Maui was a beautiful island that made for a great trip. It provided endless options for relaxing, exploring, and really enjoying ourselves. It’s really impossible to explain how beautiful this island is and how it’s part of the United States—not Bali or French Polynesia, etc. I would have to say that the number-one thing we did was the bike ride down the volcano, hands down. At 10,000 feet, standing over a crater larger than most islands, you have the chance to just soak it all in while watching the most incredible sunrise. Mind you, this is along with other people who are equally floored and appreciative of the opportunity they have just been given. It was an incredible experience (although I was as nervous as you can get the entire way down). It is something I will remember doing my entire life and look back fondly on.
For something more touristy and less adventurous, the luau was fun and something I think you should do while in Hawaii. Many of the hotels we found try to sell you on their luau and the convenience of it because it’s at your hotel, etc., but I say to spend the money, make the drive (if necessary), and go to the Old Lahaina luau. It’s by far the best on the island, with an extensive buffet, great show, super staff, and perfectly kept grounds.
If you should find yourself in Maui on Halloween, watch out. It is basically their Mardi Gras (like in New Orleans)—a lot of very drunk people in costumes—but the party stays in Lahaina. If this interests you, there are shuttle buses to get you there that your concierge will know about, and they will require you to make a reservation and pay in renting a car is a must, especially if you are the type who likes to leave the resort, see things/places, or drive the road to Hana, etc. Note that in Maui, you pay per driver when renting a car. My husband always drives, but we usually put both our names on the contract. This was a big mistake in Maui, as they charged us extra and I didn't drive once.
Regardless of where you stay, venture to the other side of the island. All the beaches in Hawaii are public—even those behind the hotels. That said, nothing is stopping you from exploring other hotels, common areas, etc. Toward the beach, behind the Four Seasons in Wailea (where we stayed), there is a nice path that connects to several other hotels. It’s a nice walk and affords you the opportunity to see other hotels. We had lunch one day at the Fairmount Kea Lani (built to try to replicate Santorini) and enjoyed ourselves and the meal very much. If you are looking for a good family hotel, I would suggest either the Westin (pictures attached) or the Grand Wailea. Both offer tons of pools, slides, waterfalls, and kids’ activities. Wailea is about a half-hour from the airport and considered the more expensive side of the island, with lots of beautiful landscaping, fountains, statues, and upscale resorts. There is also a high-end outdoor shopping mall in Wailea called the Shops at Wailea—a lot like Rodeo Drive, but Hawaiian-style.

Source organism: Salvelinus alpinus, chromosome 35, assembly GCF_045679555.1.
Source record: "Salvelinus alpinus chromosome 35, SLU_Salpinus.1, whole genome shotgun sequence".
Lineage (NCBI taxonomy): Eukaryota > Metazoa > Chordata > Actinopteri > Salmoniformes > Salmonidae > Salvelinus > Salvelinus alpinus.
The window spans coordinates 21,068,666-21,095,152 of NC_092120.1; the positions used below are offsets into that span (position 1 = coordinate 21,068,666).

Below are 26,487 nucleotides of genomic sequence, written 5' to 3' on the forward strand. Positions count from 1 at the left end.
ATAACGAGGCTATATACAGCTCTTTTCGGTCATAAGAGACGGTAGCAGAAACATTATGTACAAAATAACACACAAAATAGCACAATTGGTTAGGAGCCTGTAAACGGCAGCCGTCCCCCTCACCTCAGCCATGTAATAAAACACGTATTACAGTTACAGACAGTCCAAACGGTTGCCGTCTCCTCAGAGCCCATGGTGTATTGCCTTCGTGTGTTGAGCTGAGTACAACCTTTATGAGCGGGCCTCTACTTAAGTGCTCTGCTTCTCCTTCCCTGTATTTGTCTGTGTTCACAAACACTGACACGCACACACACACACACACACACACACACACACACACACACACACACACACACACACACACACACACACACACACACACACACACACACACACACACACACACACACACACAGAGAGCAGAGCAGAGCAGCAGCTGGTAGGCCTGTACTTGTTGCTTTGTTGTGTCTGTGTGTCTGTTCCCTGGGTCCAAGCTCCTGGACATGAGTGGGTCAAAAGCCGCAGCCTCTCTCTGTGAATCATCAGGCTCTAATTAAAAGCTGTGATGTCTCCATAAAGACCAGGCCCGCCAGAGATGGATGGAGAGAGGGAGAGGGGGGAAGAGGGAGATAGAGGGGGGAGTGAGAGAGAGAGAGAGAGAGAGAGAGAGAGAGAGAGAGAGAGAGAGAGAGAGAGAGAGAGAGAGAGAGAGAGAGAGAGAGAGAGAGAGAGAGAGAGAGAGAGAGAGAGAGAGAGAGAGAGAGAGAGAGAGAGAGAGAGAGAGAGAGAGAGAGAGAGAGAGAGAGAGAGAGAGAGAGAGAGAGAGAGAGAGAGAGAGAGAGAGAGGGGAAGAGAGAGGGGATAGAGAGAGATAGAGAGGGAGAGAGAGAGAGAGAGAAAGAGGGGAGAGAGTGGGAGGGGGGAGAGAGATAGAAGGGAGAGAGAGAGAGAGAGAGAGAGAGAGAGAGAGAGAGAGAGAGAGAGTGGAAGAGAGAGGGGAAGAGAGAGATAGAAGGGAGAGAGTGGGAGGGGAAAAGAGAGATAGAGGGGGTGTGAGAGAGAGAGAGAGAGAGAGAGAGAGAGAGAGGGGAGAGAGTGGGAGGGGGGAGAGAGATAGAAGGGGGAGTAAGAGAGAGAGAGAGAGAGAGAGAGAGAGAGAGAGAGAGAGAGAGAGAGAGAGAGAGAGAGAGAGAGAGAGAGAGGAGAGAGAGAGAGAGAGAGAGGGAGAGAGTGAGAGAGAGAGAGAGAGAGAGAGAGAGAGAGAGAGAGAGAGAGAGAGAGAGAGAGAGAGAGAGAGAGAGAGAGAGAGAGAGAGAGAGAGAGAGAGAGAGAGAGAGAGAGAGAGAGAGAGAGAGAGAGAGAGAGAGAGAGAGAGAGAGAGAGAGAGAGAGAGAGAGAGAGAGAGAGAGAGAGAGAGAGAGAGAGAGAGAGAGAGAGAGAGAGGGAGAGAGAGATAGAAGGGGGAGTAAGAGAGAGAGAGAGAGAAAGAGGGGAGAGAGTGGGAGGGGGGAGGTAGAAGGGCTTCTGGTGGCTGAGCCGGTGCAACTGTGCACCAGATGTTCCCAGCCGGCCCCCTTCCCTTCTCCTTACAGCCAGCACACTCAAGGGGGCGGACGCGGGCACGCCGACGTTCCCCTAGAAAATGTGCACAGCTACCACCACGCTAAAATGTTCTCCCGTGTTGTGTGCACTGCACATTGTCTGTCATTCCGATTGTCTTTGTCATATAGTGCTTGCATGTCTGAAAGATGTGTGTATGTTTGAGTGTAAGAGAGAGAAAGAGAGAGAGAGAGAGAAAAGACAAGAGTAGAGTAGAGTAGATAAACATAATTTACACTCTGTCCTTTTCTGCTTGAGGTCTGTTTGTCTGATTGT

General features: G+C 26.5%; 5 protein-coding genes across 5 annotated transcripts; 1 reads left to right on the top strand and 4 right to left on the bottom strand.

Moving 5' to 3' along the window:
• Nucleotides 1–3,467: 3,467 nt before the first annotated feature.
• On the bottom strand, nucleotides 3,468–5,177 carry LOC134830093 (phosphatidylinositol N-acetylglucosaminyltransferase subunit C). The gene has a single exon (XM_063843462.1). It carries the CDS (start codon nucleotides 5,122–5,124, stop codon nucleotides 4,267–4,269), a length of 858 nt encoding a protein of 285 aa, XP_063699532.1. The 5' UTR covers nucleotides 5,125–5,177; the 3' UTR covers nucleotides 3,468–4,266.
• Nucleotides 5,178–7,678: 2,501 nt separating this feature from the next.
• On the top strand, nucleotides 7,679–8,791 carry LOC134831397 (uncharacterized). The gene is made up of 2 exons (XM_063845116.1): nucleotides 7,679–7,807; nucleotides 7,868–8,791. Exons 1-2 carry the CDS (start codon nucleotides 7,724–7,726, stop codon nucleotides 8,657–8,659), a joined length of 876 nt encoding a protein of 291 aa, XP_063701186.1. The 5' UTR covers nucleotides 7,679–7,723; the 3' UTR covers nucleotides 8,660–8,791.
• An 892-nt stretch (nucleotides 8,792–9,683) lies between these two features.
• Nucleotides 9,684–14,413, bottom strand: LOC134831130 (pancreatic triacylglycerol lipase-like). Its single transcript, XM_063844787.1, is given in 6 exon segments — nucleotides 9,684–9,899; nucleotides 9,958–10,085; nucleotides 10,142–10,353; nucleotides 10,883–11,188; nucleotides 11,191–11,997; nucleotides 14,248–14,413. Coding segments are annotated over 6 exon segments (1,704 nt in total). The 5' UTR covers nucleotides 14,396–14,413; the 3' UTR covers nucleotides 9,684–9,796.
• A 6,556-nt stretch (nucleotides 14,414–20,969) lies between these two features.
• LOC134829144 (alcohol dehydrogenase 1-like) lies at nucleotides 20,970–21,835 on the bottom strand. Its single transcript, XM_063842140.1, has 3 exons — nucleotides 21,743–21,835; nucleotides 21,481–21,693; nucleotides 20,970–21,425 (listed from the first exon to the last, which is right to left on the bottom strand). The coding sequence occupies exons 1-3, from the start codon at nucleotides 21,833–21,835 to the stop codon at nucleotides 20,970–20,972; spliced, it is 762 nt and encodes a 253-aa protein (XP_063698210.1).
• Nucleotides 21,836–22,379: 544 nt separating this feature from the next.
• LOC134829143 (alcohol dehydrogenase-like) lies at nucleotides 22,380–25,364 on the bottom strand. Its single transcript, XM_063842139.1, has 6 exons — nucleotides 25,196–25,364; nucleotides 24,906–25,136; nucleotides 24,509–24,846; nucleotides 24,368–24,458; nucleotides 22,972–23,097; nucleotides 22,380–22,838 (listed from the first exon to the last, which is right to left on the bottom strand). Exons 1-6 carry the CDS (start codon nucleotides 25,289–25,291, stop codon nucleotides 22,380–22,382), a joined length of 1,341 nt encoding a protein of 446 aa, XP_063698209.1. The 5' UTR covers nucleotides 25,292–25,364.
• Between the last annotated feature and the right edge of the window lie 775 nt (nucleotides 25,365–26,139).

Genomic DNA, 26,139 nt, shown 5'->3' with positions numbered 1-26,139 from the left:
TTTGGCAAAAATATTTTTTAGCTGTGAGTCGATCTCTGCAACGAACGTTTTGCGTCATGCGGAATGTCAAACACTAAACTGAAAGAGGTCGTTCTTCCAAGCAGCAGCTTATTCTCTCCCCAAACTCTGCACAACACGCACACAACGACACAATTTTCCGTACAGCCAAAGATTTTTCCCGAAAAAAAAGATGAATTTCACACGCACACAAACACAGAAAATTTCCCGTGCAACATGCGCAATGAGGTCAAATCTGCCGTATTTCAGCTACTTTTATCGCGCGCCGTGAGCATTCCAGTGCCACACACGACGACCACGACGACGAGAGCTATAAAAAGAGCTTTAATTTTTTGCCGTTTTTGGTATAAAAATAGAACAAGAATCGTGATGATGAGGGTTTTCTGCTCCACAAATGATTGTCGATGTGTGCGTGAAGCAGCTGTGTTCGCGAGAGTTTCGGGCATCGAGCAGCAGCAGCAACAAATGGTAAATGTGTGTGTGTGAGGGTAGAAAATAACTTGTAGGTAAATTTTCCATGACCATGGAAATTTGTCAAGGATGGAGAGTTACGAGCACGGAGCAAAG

Lahaina has more action and people, and I would say it’s considered the more fun part of town. There are lots of restaurants in close proximity and a place where people just walk the streets (Front Street mainly) and hang out (like Newport, RI). There are several beautiful scenic overlooks in Lahaina (as well as the best luau on the island) and several art galleries.
I have mixed feelings about the road to Hana. Some people will tell you it’s a must-do, and others will say you waste an entire day driving, borderline getting sick, all to see what you can basically see everywhere in Hawaii (incredible beaches, water, sand, etc). If you have a strong stomach and some extra time, I would say this might be something to consider. There are gorgeous views of the coast, several hundred curves, and lots of waterfalls. The roads are very narrow, so the person who is driving really needs to pay attention—maybe you can switch off driving?! There are places to stop, swim, take pictures, and relax, especially if you find yourself carsick.
Although we were there in the fall, winter is a great time of year to be in Hawaii. Winter (November-March) is the peak whale-watching season. It is also the peak travel season, so you will pay more and find things are more crowded, as well. Because whale-watching is such a big attraction there, it is highly competitive, and your excursion choices are unlimited, but pricey. Bring binoculars! Food can get very pricey here, as well, but you do have a few options to cut back. Many times when we travel, we have our mini-bar emptied and go to a local grocery store to get the basics to get us through at least breakfast and some daily snacks. Maui is no different, and grocery stores are in abundance. If you are looking to cut back a little, do it on breakfast and/or snacks, because the lunch and dinner options here are too good to pass up.
If you’d like to see something a little different, drive past Wailea to the southernmost part of Maui. There are lava fields there from the most recent volcanic eruption (about 200 years ago). Most concierges will not mention this because just past the lava fields are some other, more quaint beaches. These beaches have incredible water and have a lot of "privately run" water-activity rentals, meaning they don’t get a cut, so they don’t tell you about it. We fell into it, to be honest, and it was beautiful. Old folklore says not to take lava rocks off the island—it’s bad luck.